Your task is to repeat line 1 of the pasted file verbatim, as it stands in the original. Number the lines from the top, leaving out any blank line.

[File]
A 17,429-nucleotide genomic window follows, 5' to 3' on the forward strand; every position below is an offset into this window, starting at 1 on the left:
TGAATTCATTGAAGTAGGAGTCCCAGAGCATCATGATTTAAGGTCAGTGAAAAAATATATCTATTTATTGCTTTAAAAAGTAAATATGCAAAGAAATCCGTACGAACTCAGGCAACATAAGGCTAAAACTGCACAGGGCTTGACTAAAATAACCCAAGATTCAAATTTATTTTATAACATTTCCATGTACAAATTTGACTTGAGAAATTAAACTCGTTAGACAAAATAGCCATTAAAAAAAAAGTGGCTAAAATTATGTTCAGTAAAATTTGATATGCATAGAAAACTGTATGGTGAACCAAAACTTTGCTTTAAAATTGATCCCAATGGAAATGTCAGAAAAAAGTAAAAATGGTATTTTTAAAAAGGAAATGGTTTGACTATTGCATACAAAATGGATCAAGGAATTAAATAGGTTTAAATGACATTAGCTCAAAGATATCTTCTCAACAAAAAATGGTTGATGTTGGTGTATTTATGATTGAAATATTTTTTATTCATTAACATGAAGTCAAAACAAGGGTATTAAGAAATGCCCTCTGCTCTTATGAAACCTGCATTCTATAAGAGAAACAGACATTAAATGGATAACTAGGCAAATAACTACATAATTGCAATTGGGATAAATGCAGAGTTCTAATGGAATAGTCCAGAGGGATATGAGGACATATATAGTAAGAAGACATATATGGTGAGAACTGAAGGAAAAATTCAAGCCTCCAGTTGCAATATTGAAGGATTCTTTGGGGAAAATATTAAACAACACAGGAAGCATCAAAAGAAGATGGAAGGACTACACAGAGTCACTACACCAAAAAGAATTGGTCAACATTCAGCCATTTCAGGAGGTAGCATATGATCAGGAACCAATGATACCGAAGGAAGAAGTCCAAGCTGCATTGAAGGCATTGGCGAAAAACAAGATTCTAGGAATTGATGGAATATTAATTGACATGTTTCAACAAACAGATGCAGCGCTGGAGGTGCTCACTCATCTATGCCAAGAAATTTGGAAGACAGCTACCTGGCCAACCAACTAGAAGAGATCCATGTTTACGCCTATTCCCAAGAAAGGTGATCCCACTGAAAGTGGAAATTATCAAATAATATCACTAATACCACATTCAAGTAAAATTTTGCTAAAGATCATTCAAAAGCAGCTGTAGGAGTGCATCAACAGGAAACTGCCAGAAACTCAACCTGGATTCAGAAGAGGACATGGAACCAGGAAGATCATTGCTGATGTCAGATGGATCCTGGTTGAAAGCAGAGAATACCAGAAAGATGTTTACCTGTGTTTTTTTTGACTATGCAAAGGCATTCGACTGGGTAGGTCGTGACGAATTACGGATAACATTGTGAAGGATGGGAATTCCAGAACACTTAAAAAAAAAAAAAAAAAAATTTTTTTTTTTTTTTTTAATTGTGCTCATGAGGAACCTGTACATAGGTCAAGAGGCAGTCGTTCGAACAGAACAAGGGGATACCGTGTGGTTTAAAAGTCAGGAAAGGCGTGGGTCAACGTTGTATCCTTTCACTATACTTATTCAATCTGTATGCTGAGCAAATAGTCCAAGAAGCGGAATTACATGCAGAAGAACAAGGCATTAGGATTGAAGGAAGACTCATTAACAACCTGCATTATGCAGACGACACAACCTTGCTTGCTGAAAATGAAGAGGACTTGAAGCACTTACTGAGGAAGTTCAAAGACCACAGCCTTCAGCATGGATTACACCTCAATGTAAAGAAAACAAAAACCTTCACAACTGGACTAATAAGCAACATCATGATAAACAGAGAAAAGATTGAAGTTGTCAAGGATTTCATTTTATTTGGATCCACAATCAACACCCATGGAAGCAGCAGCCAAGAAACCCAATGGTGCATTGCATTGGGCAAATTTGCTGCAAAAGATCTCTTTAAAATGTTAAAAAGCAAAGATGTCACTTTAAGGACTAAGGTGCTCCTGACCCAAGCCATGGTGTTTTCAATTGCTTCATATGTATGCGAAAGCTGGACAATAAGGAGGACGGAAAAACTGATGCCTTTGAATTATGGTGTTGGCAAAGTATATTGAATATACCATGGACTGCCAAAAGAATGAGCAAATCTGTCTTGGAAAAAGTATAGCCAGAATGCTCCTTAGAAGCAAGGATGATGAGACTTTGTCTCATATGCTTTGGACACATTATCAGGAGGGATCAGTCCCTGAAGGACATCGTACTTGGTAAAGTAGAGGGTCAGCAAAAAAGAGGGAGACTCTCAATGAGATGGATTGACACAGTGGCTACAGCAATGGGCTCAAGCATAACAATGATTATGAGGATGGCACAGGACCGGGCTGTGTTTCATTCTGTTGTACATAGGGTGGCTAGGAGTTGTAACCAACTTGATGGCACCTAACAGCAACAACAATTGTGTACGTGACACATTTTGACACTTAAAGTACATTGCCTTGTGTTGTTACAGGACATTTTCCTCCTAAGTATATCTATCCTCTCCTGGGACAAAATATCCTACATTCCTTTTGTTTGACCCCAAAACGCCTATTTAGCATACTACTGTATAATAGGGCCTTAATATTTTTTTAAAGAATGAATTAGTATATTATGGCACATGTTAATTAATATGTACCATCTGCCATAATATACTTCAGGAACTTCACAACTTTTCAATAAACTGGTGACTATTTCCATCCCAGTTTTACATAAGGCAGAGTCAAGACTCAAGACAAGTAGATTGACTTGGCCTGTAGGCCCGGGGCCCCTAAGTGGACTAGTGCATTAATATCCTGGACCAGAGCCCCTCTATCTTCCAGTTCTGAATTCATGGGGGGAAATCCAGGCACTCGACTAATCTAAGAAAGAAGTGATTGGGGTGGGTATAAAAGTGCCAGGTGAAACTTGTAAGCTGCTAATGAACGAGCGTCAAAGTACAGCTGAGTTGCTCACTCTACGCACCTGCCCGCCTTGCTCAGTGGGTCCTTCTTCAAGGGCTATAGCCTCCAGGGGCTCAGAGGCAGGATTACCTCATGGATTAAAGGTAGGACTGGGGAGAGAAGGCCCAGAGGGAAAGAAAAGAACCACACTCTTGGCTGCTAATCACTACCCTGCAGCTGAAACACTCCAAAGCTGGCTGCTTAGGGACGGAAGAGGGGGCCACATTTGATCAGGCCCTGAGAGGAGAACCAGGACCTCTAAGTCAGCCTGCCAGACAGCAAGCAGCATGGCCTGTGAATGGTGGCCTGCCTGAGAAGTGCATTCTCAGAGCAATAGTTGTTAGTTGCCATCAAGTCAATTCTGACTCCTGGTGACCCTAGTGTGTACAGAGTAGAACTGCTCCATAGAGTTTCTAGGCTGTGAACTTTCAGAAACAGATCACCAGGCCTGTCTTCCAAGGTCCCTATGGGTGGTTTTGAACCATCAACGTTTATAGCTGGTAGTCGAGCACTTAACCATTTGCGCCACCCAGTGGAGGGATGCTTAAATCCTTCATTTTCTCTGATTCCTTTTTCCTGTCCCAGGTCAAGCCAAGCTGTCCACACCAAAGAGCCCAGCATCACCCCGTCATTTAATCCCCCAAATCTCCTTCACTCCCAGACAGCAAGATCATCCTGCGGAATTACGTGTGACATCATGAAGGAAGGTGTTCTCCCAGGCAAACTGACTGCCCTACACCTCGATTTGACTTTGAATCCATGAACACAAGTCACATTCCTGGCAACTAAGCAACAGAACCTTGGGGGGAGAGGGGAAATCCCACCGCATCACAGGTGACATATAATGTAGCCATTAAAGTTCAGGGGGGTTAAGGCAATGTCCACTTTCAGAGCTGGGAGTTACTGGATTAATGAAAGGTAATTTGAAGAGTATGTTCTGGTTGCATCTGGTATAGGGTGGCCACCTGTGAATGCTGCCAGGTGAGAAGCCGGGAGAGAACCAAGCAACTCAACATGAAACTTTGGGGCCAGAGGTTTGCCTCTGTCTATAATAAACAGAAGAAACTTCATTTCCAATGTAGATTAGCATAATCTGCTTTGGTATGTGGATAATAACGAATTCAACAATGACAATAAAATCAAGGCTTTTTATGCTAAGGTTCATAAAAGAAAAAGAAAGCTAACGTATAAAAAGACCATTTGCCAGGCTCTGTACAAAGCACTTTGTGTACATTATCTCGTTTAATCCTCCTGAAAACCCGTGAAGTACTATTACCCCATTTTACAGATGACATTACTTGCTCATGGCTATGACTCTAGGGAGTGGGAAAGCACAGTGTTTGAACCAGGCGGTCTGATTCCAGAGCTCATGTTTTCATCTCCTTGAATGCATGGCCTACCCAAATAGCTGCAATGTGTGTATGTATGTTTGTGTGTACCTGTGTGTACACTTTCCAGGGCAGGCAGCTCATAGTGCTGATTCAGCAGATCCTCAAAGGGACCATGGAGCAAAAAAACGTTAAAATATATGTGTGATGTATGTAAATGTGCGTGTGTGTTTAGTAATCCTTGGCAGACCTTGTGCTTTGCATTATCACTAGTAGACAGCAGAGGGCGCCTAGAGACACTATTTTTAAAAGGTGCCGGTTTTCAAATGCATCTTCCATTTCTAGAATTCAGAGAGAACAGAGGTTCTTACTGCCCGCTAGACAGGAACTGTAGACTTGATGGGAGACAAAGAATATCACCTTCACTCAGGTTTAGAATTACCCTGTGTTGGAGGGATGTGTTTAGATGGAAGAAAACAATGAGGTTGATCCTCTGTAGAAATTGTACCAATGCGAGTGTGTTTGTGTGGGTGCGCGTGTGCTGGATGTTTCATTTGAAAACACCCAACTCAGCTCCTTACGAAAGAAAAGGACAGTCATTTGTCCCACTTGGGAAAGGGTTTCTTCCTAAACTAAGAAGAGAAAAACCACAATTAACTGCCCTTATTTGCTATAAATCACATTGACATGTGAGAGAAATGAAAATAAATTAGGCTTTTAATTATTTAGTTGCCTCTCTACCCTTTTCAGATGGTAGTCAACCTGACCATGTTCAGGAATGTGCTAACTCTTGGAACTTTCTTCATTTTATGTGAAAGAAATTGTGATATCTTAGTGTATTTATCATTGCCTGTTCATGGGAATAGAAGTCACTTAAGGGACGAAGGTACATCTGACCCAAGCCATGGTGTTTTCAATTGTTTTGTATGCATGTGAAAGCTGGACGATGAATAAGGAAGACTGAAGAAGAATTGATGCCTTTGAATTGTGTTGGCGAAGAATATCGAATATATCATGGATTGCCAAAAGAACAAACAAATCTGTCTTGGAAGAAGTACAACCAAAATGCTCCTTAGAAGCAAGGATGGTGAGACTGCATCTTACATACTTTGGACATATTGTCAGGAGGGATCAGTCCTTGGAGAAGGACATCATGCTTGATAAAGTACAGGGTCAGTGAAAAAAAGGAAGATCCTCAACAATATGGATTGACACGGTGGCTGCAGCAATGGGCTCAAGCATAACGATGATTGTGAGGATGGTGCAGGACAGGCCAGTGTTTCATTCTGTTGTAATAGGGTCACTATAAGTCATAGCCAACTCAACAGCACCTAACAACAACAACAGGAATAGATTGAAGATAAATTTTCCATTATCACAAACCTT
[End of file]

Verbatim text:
A 17,429-nucleotide genomic window follows, 5' to 3' on the forward strand; every position below is an offset into this window, starting at 1 on the left: